Hand pulling manilla folder from filing cabinet drawer

As your business grows you will find yourself at some point needing to hire staff.  Employees are a great addition to your business, bringing specialised expertise to the table and freeing up your time to do what you do best.

Employing staff does however involve responsibilities regarding keeping accurate holiday and leave records and wage and time records. And new employment standards legislation, which came into force on 1 April 2016 as a way to strengthen enforcement of employment standards, means the negative consequences for incomplete records have increased, resulting in potentially hefty penalties for non-compliance.

We want to assist employers with their record-keeping obligations, and with many employers still uncertain as to what exactly needs to be recorded, we've put together a handy checklist of the minimum requirements for information to be held for each employee under the various Acts:

Holiday and leave records

The Holidays Act 2003 s81 requires employers to keep up-to-date holiday records.  These records may be incorporated with other wage or time records that the employer is required to keep, and must contain the following:

Employee name
Date employee started working for you
Number of hours worked each day in a pay period and the pay for those hours
Employee's current entitlement to annual holidays
The date when the employee last became entitled to annual holidays
Employee's current entitlement to sick leave
Dates of, and payments for, any annual holiday, sick leave, domestic leave or bereavement leave taken by the employee
The dates of, hours worked, and payments for, any public holiday worked by the employee
The date on which the employee became entitled to any alternative holiday
The date of, and payments for, any public holiday or alternative holiday on which the employee did not work, but for which the employee had an entitlement to payment
The cash value of board or lodgings provided
The cash value of any alternative holidays that the employee has surrendered for payment
Date of termination of employee
Amount paid for holidays on termination

Wage and time records

The Employment Relations Act 2000 and the Minimum Wage Act 1983 require employers to keep wage and time records for every employee. Both these Acts state that, where the same information is required under each respective Act, an employer does not need to keep a duplicate record of that information in order to comply with the Acts, thus removing any unnecessary double-ups in record keeping. The wage and time records must contain the following:

Employee name
Employee age (if under 20)
Type of work the employee usually performs
Type of employment agreement (individual or collective)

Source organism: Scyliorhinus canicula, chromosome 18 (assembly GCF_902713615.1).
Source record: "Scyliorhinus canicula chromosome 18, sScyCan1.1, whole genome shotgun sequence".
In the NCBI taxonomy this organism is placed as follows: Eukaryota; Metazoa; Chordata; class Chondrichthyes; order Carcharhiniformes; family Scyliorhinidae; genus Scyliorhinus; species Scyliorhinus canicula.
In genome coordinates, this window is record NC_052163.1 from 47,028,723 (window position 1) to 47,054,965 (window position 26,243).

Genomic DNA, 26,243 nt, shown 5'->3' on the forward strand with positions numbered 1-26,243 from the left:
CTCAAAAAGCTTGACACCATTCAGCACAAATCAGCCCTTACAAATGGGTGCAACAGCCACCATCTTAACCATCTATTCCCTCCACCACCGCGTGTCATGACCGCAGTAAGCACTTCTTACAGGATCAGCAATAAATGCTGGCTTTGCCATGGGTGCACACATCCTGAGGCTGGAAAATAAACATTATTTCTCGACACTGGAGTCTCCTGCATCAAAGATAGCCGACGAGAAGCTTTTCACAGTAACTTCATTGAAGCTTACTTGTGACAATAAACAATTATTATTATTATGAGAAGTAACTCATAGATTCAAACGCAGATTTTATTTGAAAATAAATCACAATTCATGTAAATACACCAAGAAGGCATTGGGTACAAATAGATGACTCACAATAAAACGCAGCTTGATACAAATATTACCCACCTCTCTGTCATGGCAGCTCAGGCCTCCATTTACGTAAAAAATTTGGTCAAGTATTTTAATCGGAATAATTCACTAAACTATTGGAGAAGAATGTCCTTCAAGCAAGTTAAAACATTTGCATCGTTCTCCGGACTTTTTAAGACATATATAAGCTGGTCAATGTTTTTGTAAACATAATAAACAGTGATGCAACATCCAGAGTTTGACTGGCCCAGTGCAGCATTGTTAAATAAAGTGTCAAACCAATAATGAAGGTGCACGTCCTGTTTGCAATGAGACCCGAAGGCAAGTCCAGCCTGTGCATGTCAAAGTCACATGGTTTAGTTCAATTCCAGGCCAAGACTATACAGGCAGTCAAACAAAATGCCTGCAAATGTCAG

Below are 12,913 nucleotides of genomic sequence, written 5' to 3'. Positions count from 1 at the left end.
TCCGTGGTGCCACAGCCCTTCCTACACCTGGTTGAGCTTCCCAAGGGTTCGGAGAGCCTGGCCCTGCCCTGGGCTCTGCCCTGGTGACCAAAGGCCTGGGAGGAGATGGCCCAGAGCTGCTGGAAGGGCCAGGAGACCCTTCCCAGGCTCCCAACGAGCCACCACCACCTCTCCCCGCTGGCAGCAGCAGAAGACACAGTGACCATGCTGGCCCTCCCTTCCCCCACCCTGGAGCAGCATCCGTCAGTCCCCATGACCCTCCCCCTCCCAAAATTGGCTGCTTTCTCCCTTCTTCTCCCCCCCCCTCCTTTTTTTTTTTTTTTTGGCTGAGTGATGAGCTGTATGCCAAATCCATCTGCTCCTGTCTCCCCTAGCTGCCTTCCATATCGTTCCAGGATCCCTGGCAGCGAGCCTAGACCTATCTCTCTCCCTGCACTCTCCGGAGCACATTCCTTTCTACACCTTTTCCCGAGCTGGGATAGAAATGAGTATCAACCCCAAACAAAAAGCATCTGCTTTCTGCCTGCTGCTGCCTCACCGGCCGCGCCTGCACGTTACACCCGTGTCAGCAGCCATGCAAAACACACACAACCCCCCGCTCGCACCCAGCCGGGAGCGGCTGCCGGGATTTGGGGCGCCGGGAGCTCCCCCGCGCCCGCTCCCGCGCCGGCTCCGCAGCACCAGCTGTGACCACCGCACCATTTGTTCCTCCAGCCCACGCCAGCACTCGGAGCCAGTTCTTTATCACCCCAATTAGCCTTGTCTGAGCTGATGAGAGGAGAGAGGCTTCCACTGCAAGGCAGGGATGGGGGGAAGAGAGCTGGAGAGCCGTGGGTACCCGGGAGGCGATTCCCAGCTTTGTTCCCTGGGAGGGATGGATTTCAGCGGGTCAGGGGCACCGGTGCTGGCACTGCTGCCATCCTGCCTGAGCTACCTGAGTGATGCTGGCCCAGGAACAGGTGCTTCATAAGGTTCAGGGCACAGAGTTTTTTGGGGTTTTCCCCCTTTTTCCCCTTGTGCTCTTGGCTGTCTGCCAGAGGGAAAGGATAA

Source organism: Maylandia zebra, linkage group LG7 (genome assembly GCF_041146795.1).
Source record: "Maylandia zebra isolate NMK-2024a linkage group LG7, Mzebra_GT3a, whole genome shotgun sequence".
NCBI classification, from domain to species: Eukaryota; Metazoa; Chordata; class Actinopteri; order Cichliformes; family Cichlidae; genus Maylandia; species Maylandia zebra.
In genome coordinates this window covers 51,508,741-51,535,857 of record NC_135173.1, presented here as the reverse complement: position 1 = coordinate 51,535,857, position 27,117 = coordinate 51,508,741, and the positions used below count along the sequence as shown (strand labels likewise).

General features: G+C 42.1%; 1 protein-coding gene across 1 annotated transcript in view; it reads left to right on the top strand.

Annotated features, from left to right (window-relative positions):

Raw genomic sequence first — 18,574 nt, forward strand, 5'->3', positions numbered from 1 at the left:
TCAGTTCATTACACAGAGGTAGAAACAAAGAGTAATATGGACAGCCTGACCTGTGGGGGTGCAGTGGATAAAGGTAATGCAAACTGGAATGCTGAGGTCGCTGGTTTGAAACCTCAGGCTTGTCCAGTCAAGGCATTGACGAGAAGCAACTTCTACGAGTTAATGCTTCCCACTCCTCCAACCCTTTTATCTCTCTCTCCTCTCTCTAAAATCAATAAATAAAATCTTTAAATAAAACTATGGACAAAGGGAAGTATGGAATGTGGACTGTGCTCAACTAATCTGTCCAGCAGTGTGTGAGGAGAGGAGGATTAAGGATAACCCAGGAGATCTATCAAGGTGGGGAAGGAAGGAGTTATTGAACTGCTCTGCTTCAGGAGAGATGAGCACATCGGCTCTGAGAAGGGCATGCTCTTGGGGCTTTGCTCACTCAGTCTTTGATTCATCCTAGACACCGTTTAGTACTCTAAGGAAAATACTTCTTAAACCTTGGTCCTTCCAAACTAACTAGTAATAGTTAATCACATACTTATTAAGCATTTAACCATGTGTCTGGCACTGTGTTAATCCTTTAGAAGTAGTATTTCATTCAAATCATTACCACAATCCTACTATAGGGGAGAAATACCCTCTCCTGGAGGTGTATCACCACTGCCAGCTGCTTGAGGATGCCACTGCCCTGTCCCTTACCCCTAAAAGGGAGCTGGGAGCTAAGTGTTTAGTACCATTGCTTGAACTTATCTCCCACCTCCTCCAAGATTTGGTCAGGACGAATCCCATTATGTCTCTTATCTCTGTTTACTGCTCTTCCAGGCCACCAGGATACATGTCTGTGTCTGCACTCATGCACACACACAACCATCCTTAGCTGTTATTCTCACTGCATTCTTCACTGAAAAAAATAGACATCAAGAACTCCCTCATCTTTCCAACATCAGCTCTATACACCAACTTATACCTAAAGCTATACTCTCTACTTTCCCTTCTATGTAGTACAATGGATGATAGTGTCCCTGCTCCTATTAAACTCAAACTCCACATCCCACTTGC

If a collective agreement is in place: title, expiry date and employee classification under the collective agreement
Hours worked each day, including start and finish times and any non-paid breaks taken, and number of days of employment in each pay period
Dates of, and payments for, any annual holiday, sick leave, domestic leave or bereavement leave taken by the employee
Details of wages paid each pay period and the method of calculation
Details of any employment relations education leave taken

While this may all seem like a lot of information, keeping holiday, leave, wage and time records can be relatively straight forward, with many payroll software programs or computerised timesheet systems doing a lot of the required work for you.

It is acceptable to state the employee's usual hours in their employment agreement, however if the employee works outside of their usual hours additional records will need to be kept (eg a completed timesheet).

Workplace rosters and/or employee timesheets are easy ways to maintain records of hours worked, start and finish times, and days worked by your employees. If timesheets are used, they should be signed by the employee and handed in at the end of the pay cycle.

Annual, sick and bereavement leave forms are also an easy way to record leave requested and leave taken by an employee. Again, these should be signed by the employee.

Records may be kept electronically, but regardless of whether they are stored digitally or in hardcopy form, they must be retained for 6 years.

Don't be like the filing clerk at Dilbert's office! Failure to keep or produce records can result in a penalty of $1,000 per breach, with a cap of $20,000 if there are multiple breaches in a three-month period. The most serious breaches, such as exploitation, can carry maximum penalties of $50,000 for individuals, and the greater of $100,000 or three times the financial gain for a company.

If you wish to discuss any of the above in relation to your own record-keeping practices, or any other payroll and employment queries, contact our payroll and employment specialist Vicki.

       E-mail Vicki


Vicki Cozens  |  Chartered Accountant  

Keep on eye on our blog this month as we present a series of articles on
strategies for business success

You won't want to miss these!

Subscribe to our monthly blog titles e-mail